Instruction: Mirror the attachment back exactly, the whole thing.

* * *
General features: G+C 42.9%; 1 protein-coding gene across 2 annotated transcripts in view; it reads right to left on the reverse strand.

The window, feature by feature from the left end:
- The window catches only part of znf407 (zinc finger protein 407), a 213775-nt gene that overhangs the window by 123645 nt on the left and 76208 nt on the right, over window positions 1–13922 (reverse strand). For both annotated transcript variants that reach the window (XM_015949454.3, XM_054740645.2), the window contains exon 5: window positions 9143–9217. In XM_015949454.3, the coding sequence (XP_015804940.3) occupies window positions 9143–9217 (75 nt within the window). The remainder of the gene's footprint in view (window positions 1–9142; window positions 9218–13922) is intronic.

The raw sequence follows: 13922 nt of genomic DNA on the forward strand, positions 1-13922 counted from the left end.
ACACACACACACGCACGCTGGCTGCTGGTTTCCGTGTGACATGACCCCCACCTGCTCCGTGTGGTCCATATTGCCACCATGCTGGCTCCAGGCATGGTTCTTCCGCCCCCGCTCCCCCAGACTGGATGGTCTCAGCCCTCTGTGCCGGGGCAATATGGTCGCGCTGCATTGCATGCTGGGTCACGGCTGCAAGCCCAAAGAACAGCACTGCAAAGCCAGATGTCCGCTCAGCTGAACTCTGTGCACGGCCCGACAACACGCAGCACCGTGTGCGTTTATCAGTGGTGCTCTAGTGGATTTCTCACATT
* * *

General features: G+C 42.9%; 1 protein-coding gene across 2 annotated transcripts in view; it reads right to left on the reverse strand.

The window, feature by feature from the left end:
- The window catches only part of znf407 (zinc finger protein 407), a 213775-nt gene that overhangs the window by 123645 nt on the left and 76208 nt on the right, over window positions 1–13922 (reverse strand). For both annotated transcript variants that reach the window (XM_015949454.3, XM_054740645.2), the window contains exon 5: window positions 9143–9217. In XM_015949454.3, the coding sequence (XP_015804940.3) occupies window positions 9143–9217 (75 nt within the window). The remainder of the gene's footprint in view (window positions 1–9142; window positions 9218–13922) is intronic.

The raw sequence follows: 13922 nt of genomic DNA on the forward strand, positions 1-13922 counted from the left end.
ACACACACACACGCACGCTGGCTGCTGGTTTCCGTGTGACATGACCCCCACCTGCTCCGTGTGGTCCATATTGCCACCATGCTGGCTCCAGGCATGGTTCTTCCGCCCCCGCTCCCCCAGACTGGATGGTCTCAGCCCTCTGTGCCGGGGCAATATGGTCGCGCTGCATTGCATGCTGGGTCACGGCTGCAAGCCCAAAGAACAGCACTGCAAAGCCAGATGTCCGCTCAGCTGAACTCTGTGCACGGCCCGACAACACGCAGCACCGTGTGCGTTTATCAGTGGTGCTCTAGTGGATTTCTCACATT